Guilford Courthouse 1781: Lord Cornwallis's Ruinous Victory
By the Spring of 1781, the American Revolutionary War had dragged on for almost six years and the outcome still hung in the balance. When the British commander Lord Cornwallis launched his invasion of North Carolina in early 1781, his objective was to destroy General Nathaniel Greene's American army. At Guilford Courthouse on 15 March 1781 the two armies met. In a desperately hard-fought battle the small but professional British army succeeded in fighting its way through three separate lines of American troops – but at a dreadful cost. Cornwallis lost over a quarter of his command. When news of the 'victory' reached Britain, a politician remarked; 'Another such victory would ruin the British army'.
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LibraryThing ReviewUser Review - ksmyth - LibraryThing
This is a handy little book. It is great illustrations and orders of battle for both Guilford and Weitzel's Mill. There are excellent descriptions of the action, as well as the terrain. I was ... Read full review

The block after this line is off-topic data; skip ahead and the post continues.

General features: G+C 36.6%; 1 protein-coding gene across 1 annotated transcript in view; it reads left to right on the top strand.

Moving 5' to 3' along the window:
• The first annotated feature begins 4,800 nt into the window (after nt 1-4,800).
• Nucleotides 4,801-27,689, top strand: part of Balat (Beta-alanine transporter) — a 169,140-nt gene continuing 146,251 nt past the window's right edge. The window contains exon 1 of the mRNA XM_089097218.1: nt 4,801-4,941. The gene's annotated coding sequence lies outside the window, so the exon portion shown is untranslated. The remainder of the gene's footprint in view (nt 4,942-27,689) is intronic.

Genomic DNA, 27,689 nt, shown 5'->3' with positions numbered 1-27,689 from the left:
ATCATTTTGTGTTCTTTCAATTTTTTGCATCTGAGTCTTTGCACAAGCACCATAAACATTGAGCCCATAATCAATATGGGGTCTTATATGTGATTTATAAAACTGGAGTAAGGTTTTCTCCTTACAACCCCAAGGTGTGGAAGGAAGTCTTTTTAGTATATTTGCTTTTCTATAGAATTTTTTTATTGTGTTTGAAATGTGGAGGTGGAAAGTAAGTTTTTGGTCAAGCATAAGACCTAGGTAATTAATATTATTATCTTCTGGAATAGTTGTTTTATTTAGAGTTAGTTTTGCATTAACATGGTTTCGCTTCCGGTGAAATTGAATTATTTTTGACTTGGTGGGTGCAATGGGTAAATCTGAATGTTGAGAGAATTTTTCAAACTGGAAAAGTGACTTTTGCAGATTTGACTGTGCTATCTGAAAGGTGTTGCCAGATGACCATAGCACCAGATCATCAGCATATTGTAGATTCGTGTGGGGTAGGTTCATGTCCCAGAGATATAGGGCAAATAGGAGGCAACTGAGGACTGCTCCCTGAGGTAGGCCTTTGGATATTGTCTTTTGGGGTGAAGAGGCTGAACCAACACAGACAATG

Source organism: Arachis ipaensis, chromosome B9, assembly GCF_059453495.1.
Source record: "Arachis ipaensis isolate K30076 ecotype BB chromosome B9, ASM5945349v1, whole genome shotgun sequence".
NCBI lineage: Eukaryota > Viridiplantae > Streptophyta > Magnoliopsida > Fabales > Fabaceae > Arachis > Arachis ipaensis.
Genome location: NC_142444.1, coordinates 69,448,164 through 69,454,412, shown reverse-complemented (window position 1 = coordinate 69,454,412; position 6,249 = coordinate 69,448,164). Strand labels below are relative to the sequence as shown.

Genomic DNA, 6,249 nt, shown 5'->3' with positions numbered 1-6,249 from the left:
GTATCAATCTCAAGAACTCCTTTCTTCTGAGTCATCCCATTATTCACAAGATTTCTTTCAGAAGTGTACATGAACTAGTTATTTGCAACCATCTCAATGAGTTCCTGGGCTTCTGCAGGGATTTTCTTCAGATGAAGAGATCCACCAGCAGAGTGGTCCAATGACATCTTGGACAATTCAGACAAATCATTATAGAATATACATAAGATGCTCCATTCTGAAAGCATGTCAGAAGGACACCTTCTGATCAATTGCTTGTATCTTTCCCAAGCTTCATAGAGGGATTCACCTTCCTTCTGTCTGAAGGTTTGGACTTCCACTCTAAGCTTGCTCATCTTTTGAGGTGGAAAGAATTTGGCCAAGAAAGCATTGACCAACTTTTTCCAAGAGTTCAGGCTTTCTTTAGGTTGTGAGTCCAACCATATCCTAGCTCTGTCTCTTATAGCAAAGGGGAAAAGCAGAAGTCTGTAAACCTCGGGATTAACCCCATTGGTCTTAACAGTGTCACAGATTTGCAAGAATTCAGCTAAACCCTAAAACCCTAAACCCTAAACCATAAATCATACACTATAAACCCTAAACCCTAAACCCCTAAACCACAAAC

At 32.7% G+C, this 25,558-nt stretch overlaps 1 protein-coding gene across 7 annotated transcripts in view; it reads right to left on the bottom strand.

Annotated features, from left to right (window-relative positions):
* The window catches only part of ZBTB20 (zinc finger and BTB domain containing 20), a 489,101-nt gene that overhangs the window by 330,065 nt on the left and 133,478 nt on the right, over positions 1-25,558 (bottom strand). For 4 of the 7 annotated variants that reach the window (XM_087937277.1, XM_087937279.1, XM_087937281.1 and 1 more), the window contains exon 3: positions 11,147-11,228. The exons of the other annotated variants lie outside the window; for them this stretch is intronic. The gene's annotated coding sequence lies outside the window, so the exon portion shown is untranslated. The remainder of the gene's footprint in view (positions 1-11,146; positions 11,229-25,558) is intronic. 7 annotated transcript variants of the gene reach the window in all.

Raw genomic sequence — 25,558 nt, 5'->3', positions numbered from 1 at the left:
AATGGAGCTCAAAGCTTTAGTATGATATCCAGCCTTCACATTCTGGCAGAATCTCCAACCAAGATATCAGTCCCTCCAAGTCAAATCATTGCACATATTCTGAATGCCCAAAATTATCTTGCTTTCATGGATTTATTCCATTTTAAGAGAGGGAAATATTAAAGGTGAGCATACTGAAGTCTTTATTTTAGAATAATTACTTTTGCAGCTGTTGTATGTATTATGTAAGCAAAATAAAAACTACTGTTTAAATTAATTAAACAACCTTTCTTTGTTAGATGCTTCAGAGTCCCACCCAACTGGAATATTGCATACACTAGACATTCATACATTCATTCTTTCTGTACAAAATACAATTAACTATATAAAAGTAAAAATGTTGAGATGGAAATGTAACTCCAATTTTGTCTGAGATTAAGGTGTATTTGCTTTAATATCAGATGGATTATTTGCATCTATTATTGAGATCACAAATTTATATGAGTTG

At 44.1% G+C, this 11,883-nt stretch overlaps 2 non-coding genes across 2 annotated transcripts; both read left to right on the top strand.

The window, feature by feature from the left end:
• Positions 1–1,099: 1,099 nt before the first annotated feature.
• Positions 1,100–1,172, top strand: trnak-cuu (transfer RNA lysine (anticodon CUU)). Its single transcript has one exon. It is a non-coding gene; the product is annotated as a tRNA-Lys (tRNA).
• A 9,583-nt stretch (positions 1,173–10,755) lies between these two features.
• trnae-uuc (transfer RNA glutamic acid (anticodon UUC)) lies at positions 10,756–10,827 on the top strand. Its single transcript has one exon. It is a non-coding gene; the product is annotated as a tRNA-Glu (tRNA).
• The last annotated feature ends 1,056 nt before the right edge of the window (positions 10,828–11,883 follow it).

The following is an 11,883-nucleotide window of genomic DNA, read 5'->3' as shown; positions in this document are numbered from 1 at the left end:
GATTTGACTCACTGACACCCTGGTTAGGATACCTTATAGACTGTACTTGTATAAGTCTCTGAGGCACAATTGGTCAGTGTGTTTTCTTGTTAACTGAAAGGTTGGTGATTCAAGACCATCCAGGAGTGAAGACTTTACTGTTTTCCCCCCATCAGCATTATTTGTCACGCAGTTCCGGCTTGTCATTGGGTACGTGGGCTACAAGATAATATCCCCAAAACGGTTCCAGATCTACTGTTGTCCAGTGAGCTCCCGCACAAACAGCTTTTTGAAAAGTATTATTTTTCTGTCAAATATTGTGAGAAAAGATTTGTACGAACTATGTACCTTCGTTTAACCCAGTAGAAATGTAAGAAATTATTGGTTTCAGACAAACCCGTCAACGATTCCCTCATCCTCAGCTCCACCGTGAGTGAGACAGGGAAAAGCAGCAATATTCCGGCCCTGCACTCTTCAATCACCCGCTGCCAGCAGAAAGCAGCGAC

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2nd Battalion 33rd Foot advance American army American line artillery attack battle battlefield bayonet brigade Brigadier-General British British Legion Camden camp campaign Captain cavalry charge Charleston clearing Colonel colonies commanded companies Continental Continental Line continued Cornwallis Cornwallis’s Cowpens Creek crossing defeat detachment dragoons east enemy face February field fight fire flank Foot Guards force Ford formation formed fought front further Fusiliers Garden Road Greene Greene’s army Grenadier ground Guilford Courthouse guns Hessians Horse January later Lee’s Legion Lieutenant-Colonel light light infantry loyalist Major-General March Maryland Regiment miles militia militiamen Mill Morgan musket North Carolina officer ordered Park position Quaker ranks reached redcoats regulars rest retire retreat returned Rifles River road second line sent side Skirmish soldiers southern supported Tarleton third line troops turned units victory Virginia Virginia militia volley Washington Webster woods wounded yards